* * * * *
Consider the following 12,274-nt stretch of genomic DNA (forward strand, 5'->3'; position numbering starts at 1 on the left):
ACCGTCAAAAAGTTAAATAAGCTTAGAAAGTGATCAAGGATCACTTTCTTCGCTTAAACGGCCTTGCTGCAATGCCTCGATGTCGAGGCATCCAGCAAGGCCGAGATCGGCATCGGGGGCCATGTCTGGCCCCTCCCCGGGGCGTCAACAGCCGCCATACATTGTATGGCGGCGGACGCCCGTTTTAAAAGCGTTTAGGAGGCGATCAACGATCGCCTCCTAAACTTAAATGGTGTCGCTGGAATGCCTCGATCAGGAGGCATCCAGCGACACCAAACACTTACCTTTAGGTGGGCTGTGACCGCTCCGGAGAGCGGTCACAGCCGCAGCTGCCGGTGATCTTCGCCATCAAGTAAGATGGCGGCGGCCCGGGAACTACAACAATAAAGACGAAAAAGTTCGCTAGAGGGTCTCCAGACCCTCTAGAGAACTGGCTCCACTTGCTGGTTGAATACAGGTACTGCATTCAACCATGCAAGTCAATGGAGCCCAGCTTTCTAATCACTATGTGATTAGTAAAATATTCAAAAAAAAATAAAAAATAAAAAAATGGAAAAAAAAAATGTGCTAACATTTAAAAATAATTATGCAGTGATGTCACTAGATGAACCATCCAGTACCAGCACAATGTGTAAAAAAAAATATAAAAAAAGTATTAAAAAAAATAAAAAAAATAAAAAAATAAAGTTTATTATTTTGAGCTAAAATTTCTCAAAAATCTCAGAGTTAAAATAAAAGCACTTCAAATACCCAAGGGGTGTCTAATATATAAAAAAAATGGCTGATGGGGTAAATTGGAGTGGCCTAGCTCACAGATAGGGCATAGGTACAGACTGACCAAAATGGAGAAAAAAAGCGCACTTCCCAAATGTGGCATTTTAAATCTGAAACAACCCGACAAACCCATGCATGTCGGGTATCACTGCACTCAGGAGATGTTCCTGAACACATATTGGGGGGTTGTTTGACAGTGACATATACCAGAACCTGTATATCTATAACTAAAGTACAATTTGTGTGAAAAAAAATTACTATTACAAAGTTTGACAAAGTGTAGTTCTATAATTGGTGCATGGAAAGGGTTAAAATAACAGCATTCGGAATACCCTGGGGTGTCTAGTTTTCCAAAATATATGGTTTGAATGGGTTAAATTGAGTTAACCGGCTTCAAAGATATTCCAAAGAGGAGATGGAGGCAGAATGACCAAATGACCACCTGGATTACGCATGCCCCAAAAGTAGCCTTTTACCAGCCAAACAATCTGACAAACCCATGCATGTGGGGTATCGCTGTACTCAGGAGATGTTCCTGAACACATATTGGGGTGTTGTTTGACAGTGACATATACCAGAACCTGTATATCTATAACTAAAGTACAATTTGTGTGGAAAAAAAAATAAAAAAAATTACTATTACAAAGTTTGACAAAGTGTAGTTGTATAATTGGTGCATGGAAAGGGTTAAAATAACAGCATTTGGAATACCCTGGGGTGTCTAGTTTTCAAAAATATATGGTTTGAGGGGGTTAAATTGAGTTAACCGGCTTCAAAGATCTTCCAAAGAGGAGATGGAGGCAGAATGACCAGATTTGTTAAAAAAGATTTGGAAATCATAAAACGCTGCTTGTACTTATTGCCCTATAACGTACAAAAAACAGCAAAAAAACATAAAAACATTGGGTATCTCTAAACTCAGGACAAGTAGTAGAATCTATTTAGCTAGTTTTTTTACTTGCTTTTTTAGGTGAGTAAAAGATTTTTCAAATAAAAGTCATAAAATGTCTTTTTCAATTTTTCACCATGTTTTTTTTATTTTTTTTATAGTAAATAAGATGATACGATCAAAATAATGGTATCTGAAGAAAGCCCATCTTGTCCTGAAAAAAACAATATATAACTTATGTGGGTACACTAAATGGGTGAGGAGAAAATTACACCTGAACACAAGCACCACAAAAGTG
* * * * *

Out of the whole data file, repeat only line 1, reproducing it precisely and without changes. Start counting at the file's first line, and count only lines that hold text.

Consider the following 12,274-nt stretch of genomic DNA (forward strand, 5'->3'; position numbering starts at 1 on the left):